The way Csermely describes weak links in social nets is particularly interesting (Chapter 9). Consistently with the rest of the book, he puts forward the argument that weak links determine system stability and diversity. As it has been earlier proposed by evolutionary scientists, the reason for the menopause in animal and human societies is adaptive, not only because it prevents genetic malformations due to late pregnancies, but also because the reproductive cessation of elder females or grandmothers allows them to assist the upbringing of their own grandchildren (Sherman 1998). The book places this and much more supporting empirical evidence, such as the functional role of gossiping and the higher stress-tolerance threshold of women in the broader context of social networks, and argues that women stabilise societies by acting as weak links. Although it is appealing to accept the "women–weak link" argument, one should be extremely cautious when translating this finding into the original definition. This vague statement would allow the logical fallacy of saying that the addition or removal of grandmothers in a society does not change the mean value of family relations at a statistically discernible way.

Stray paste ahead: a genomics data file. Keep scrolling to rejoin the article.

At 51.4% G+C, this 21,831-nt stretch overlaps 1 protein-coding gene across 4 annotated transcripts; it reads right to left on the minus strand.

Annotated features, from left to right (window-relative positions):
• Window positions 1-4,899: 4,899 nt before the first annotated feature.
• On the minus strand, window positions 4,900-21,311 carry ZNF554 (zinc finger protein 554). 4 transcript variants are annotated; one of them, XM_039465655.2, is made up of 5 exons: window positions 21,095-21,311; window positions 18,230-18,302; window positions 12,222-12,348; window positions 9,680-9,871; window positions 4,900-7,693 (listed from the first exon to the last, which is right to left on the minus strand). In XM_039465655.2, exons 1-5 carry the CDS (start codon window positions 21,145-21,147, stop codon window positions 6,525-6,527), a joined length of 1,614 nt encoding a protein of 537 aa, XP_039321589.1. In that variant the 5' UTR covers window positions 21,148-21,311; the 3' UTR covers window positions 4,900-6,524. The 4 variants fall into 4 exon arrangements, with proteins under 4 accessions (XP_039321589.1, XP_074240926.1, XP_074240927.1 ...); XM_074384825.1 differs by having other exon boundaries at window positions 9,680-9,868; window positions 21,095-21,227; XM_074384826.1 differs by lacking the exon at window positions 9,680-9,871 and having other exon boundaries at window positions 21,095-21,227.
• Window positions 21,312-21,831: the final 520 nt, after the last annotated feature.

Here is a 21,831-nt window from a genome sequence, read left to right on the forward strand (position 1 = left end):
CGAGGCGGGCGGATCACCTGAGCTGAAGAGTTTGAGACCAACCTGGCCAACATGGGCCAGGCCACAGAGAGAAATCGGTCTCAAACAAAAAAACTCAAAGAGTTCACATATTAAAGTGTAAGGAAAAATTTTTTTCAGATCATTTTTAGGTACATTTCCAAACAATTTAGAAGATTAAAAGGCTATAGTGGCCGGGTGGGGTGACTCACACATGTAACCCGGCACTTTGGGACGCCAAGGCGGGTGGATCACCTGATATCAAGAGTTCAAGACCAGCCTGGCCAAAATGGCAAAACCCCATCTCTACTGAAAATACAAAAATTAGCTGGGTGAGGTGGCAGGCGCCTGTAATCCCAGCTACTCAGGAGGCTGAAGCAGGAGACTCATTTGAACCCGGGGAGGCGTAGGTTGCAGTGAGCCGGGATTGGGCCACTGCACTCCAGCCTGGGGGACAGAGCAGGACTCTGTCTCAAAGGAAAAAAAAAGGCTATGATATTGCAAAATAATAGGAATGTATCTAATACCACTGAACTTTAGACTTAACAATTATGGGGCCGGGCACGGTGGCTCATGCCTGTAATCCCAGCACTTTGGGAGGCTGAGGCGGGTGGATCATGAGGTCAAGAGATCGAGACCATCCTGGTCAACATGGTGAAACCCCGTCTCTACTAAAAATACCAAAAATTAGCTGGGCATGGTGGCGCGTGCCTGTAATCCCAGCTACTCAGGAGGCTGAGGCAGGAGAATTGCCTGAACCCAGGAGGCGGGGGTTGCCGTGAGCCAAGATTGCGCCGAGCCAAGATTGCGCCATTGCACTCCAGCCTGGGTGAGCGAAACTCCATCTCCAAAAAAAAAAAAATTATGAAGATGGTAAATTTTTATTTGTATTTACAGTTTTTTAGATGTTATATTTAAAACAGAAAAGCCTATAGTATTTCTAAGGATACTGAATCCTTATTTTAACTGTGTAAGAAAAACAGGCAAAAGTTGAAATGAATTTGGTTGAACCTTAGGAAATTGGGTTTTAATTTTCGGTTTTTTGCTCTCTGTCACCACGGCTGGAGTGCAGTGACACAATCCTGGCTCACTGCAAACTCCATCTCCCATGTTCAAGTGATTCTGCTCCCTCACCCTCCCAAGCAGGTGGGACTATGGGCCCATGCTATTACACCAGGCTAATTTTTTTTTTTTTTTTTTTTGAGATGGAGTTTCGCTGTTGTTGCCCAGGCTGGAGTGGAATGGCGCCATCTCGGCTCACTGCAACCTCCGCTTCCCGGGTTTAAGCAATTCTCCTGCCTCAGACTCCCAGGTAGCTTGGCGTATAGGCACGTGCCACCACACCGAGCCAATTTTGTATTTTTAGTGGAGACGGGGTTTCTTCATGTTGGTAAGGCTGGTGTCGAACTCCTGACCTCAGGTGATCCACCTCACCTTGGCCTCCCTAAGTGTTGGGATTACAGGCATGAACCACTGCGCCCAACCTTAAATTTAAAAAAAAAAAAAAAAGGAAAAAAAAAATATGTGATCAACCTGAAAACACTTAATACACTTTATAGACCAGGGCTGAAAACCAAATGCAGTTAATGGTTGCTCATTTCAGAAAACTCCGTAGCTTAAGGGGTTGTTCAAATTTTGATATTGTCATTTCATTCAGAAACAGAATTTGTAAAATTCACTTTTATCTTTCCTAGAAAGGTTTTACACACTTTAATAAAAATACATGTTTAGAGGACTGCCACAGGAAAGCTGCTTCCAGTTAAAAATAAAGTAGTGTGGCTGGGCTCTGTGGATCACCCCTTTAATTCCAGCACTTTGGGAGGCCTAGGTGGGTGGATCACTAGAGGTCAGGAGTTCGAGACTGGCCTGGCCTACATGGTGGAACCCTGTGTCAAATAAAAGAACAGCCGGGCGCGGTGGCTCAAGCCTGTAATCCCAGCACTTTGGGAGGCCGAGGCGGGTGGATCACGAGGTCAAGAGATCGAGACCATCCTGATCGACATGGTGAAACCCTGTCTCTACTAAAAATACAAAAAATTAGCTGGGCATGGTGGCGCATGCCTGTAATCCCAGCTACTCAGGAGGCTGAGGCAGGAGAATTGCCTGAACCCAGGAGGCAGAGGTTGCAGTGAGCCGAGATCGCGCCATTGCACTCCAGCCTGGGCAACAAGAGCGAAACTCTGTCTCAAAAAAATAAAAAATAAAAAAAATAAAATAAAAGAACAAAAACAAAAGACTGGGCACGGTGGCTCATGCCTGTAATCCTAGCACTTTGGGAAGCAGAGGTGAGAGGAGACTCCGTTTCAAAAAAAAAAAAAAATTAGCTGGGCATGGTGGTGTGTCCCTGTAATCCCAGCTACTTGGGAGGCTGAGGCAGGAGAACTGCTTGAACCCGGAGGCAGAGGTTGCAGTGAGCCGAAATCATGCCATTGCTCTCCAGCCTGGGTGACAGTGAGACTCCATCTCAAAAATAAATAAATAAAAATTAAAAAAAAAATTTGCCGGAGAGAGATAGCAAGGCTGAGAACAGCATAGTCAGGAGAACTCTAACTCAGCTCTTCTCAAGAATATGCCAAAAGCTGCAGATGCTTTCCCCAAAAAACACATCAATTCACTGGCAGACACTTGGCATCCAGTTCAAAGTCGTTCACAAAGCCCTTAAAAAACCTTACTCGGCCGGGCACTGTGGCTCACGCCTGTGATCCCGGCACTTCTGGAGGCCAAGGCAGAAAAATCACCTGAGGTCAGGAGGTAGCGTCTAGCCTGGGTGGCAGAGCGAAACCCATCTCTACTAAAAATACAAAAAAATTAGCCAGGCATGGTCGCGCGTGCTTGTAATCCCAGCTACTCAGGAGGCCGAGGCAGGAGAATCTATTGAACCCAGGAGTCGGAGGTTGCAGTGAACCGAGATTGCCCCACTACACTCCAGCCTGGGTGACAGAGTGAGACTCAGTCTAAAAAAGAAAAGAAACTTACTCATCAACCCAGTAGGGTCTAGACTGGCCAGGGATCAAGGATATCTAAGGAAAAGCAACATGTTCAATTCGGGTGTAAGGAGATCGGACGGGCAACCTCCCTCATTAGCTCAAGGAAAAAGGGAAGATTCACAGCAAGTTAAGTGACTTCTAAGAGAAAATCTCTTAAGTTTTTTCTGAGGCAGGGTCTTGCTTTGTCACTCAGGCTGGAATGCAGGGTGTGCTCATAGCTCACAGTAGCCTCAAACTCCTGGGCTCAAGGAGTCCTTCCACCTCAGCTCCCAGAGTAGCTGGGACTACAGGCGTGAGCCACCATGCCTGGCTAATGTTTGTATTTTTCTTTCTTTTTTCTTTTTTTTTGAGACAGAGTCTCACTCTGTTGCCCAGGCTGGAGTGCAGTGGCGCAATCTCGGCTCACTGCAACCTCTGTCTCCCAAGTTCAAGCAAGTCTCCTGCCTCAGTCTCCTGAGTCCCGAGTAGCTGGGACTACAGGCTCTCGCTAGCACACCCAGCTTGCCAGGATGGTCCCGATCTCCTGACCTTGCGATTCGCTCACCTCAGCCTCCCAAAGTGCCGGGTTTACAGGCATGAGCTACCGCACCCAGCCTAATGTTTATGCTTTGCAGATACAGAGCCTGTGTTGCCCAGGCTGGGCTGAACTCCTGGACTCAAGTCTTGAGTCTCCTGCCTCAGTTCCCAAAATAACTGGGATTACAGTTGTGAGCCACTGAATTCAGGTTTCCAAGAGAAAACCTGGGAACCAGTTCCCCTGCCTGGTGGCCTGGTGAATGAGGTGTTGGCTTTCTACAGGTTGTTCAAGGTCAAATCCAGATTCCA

Despite the sometimes overexcited and presumptuous statements, Weak Links provides an excellent intellectual journey through "Net-land". The final chapter summarizes the effects of weak links on dynamic networks, and as the author drives us through the explanations of energy landscapes and higher level complexities, he draws his final conclusions. Complex systems, be they biological, technological or social ones, are too complex to comprehend with our limited cognitive capabilities, therefore some degree of simplification is inevitable. These systems need to be transformed into their mono-landscape equivalent with a handful of identifiable behaviours that determine the points of stability. The most suitable tool for such "complex reductionism" according to Csermely will be game theory, but it is up to future complex systems researchers to find the right ways of applying ideas from this field.
In conclusion, this book represents an excellent overview of a wide selection of complex systems research and a novel approach to understanding the relevance of weak links. It is written in an enjoyable style that makes the content accessible to readers with virtually any background, including network scientists, and even perhaps US custom officials.